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10 tips for identifying blog comment spam

Back in February, I listed 10 ways to fight spam on your blog. Unfortunately, unless you completely shut off comments on your blog, there’s not really a way to stop spam completely. With that in mind, here are some tips that may help you to identify whether a comment is spam or not. Again, it’s not a perfect guide, but it might just help you. Let me know in the comments if you found the post useful.

1. Keywords in the name field.

Some commenters don’t use their real name. Others prefer to use keywords instead of any kind of name. Think of things like “Low Energy Light Bulbs”, “Texas Home Renovation”, or my personal favourite – “Wallpapering Weekly Newsletter”. Actually, I made those up. Anyway, keywords can be a good sign that the commenter is just hoping to get a link from your site to theirs.

2. Generic appreciation.

The “nice post” discussion is a bit of a running joke around here. You can see where it all began in my first post on this blog – 10 signs your blog sucks. Still, that aside, some spammers seem to like saying nice things about your blog. All they’re doing is trying to convince you that their comment should go on your blog. Again, it often means they’ll get a link from your site. If a comment says little more than “wow, nice post… I’ll be back to read more” … dig a little deeper. You might find that the person concerned is not as sincere as you might think.

3. Comment length.

Is the comment really, really long? Or abnormally short? As with all of these points, it’s not a guarantee, but sometimes the length is a giveaway. I’ve seen some amazingly long comments that didn’t contain anything except links to dodgy sites. Some really short ones, too – with just one solitary spam link.

4. Same IP, different comment.

If you keep getting comments from the same IP address, it could be someone who really likes your site – or it could be a persistent spammer. Keep an eye on the IP – it isn’t completely reliable, but in some cases it can be quite revealing.

5. Same comment, different IP.

At the other end of the scale, watch out for identical or very similar comments posted from a variety of IP addresses. This suggests that the spammer thinks they can change their IP to evade detection. There’s a fairly simple solution. Delete the lot.

6. The same comment appearing on lots of different blogs.

Have you just had a comment that seems OK but you’re not entirely sure if it’s genuine? Simply Google the first sentence, or part of it, and see what comes up. I’ve uncovered loads of spam by using this method. Don’t let the situation perpetuate – trash the comments.

7. Bizarre, nonsensical comments.

Sometimes, I think non-English spammers try to write something that is proper English, but it doesn’t always work out that way. One of my least favourite comments is “Thanks for this post, very informative and positively”. I didn’t miss a word. It ends with “positively”. There’s not much point listing other examples as they keep changing – just watch out for comments that don’t make a whole lot of sense.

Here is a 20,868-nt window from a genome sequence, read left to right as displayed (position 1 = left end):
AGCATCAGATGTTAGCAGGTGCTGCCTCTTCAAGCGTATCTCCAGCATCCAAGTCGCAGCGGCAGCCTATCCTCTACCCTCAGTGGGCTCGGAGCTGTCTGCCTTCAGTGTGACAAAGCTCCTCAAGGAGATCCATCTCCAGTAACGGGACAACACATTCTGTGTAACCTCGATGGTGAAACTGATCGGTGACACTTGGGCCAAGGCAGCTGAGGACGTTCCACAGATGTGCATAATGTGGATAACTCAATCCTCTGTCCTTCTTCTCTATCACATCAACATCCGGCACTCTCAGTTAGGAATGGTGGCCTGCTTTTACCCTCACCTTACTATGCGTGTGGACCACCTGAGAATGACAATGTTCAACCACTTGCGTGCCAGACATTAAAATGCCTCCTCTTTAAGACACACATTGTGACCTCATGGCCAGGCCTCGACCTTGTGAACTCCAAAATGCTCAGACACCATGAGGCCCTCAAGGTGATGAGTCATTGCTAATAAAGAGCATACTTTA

8. Check the URL.

Sometimes, a relatively innocent comment has a really nasty URL attached to it. The problem is that it’s best not to visit it – but how do you know it’s bad unless you do?

Some URLs are clearly spam – just read the text. Does it lead to a blog? Is it a really long URL that appears to be some kind of referral or affiliate link?

Also, beware of comments that leave absolutely no URL. They are difficult ones to deal with, as the comment itself might be absolutely fine, and with no URL – why delete it? However, this trick is used to get a comment up so the same person can post some spam without it going into the spam queue, or even into moderation. Be careful – and make sure you get notified of every comment that’s posted on your blog.

9. Foreign characters and symbols.

When I see a mess of weird symbols, I probably delete it in less time than it took the spammer to post it. Keep an eye out for those. Also watch out for comments that seem to include three or four different ways to post a URL using a link or url tag. These seem to do the rounds in a format where one or two of the links should work, but different formats work on different systems. This is very much a cut and paste comment, not something that the writer actually wrote for your site.

10. It goes into the spam queue!

When all else fails, you may find some comments just end up in the spam queue and you can’t figure out why. Or maybe you can. But do keep an eye on which comments go into the spam queue, and remove any that shouldn’t be in there. This gets harder as your blog grows, but can be achievable if you stay on top of it.

What do you think? Can you think of any other ways to identify comment spam? Do you agree or disagree with any of the above tips?


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This entry was posted to Pro Blog Tips on Thursday, August 27th, 2009 at 12:04 pm and is filed under... General Interest. Both comments and pings are currently closed.

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